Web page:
The party was held at the storefront studio of artists Beth Adler and Alice George, in a red brick building with twinkling lights strung in the tall windows and white-washed walls hung with canvases and all kinds of fun artist supplies sitting about. (No red wine on the printing press, please!) It reminded me how much I love hanging out in artist's studios. They are a most inspiring place to be, perfect for a book release party. Turns out gracious hostess Alice George also runs the Serious Play Poetry Workshop, where a lot of Marcia's work came to fruition.

Photo courtesy of Gail Goepfert

The studio was crammed with about fifty people, a nice crowd for a poetry reading, which was heartening in and of itself. It was good to be there to support Marcia, and I felt welcomed even though I didn't know anybody else and there wasn't that much time to socialize before the reading began, and afterwards I had to rush off to pick up my son. But in the interim, sitting among strangers in a light- and art-filled space, it was grand to sink into Marcia's words, to meet again, in her poems, her son Adam, whom I knew from the memoir pieces she used to workshop in my class.

If you're into parenthood and family, love words, and appreciate how a few words can capture a lifetime, you will love Marcia's poetry in Left Behind. Do yourself the favor and buy her chapbook, available at Finishing Line Press. You'll support a wonderful poet while you're at it, but really, you're treating yourself. Marcia's work is most accessible, exquisite and makes you wish you could muster that much attention to word choice, rhythm, structure, etc.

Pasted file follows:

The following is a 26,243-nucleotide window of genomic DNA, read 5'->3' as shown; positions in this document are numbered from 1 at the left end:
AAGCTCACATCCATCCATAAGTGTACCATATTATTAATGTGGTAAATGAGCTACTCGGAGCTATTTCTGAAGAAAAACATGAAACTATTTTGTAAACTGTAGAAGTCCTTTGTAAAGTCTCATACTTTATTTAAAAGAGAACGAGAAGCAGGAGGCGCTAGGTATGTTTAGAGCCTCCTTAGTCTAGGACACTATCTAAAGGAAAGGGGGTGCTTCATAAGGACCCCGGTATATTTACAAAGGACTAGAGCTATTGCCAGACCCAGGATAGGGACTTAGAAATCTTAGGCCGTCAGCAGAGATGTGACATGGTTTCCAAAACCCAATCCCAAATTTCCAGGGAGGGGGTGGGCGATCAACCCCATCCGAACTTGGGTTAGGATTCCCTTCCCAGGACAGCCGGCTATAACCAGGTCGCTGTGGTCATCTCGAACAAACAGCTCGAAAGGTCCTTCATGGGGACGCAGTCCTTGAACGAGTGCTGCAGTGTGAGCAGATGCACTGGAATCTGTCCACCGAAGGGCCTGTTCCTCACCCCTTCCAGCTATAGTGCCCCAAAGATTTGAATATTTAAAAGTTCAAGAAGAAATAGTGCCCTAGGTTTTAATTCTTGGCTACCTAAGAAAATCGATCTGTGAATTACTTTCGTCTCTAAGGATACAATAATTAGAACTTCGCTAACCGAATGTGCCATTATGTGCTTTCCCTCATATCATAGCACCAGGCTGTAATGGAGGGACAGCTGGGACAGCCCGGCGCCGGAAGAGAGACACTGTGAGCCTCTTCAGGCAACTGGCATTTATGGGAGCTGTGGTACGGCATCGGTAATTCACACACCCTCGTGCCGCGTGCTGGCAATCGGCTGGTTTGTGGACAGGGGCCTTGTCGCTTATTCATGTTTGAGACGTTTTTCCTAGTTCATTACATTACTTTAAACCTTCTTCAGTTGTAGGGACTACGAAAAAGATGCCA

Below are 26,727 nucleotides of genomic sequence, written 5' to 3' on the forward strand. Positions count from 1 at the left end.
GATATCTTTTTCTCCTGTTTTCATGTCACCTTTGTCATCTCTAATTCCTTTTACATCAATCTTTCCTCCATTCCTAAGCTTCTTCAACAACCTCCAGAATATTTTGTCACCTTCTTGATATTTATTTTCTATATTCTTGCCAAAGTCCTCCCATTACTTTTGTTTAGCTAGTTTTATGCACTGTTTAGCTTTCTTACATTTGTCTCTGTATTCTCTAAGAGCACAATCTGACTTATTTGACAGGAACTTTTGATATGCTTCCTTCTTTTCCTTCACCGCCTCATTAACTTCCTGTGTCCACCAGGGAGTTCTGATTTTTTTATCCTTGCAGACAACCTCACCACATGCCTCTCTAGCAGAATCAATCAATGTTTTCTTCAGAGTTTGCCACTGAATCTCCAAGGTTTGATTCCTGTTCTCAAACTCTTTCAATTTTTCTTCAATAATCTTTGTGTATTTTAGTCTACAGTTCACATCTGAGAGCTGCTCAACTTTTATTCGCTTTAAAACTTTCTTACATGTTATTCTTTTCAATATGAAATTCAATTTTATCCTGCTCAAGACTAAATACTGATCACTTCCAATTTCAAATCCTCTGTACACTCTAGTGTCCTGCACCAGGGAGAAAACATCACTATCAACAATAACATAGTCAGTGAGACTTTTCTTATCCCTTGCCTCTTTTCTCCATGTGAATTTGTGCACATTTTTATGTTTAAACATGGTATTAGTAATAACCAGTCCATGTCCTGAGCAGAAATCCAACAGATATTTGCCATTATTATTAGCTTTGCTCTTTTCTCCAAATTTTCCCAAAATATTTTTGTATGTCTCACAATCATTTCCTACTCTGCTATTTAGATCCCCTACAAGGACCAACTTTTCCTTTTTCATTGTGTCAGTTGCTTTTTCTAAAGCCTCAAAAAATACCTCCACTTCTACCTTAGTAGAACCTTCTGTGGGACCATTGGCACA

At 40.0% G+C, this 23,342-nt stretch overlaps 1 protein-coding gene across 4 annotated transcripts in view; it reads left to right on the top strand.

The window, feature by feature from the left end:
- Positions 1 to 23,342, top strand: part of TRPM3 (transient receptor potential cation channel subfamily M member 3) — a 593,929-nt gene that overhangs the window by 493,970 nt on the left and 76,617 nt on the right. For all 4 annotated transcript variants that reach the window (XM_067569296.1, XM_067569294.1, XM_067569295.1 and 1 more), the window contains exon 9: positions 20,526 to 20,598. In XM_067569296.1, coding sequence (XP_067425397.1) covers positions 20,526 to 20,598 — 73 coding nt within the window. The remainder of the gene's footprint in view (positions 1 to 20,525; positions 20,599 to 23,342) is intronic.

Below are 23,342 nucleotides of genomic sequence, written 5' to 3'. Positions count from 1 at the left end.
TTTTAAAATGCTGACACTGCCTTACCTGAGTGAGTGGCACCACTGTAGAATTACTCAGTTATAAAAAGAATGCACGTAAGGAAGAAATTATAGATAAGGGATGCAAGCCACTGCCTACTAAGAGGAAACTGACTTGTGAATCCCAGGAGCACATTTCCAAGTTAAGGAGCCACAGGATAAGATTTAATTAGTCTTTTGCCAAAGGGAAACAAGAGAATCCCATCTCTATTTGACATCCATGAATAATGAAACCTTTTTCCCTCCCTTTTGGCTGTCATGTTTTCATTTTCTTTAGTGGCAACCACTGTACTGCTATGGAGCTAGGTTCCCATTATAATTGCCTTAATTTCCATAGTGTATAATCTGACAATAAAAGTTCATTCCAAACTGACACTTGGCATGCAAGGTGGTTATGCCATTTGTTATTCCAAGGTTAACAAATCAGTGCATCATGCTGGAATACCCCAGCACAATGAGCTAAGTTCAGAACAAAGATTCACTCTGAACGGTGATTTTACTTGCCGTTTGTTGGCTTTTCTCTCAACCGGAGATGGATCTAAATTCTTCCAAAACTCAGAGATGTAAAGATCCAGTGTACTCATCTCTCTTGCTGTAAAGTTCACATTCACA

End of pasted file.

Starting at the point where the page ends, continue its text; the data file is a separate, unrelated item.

My favorite poem of her reading, incidentally, happens to be not about Marcia's quirky son. Rather it is about the power of scent in keeping generations connected and present:

The Scent of Chicken

I watch my father bone perch at the dinner table:
     He edges a table knife between the flesh and spine

lifts the body away from the skeleton
     and pulls up the frail ladder of bones

that gave shape and structure to the fish.
     A ladder of years separates me from my parents,

but they stream back to me in the scent of alewives
     on the lake shore sands

where my father holds my hand
     on long Sunday afternoon strolls

or in the heady fragrance of duck blood soup simmering
     and baked bread waiting

for a slathering of butter spread by my mother's knife
     and a chat at the kitchen table.

Even in childbirth, my belly splayed open
     to deliver my son

the ghost of a memory rises:
     I imagine the scent of chicken

but a told no cafeteria near here by the nurse
     as he continues to stitch and clean me.

Only weeks later when I visit a live poultry shop
     where I went with my mother does the smell convince me

that my mother was there
     at the birth of her grandson.

from: Left Behind, by Marcia Pradzinski

My favorite line: "a ladder of years"

Monday, January 25, 2016

Happy Tu Bishvat!

Today is the Jewish festival of Tu Bishvat, the New Year of the Trees, and in honor of this celebration that seems out of place here, my article How My Kids and I Celebrate Tu Bishevat in Wintry Chicago appeared in Kveller.

The above photo is from one of my trips to the Garfield Conservatory, and I'm going to try to keep its happy greenery in mind while I continue to battle the tech jungle....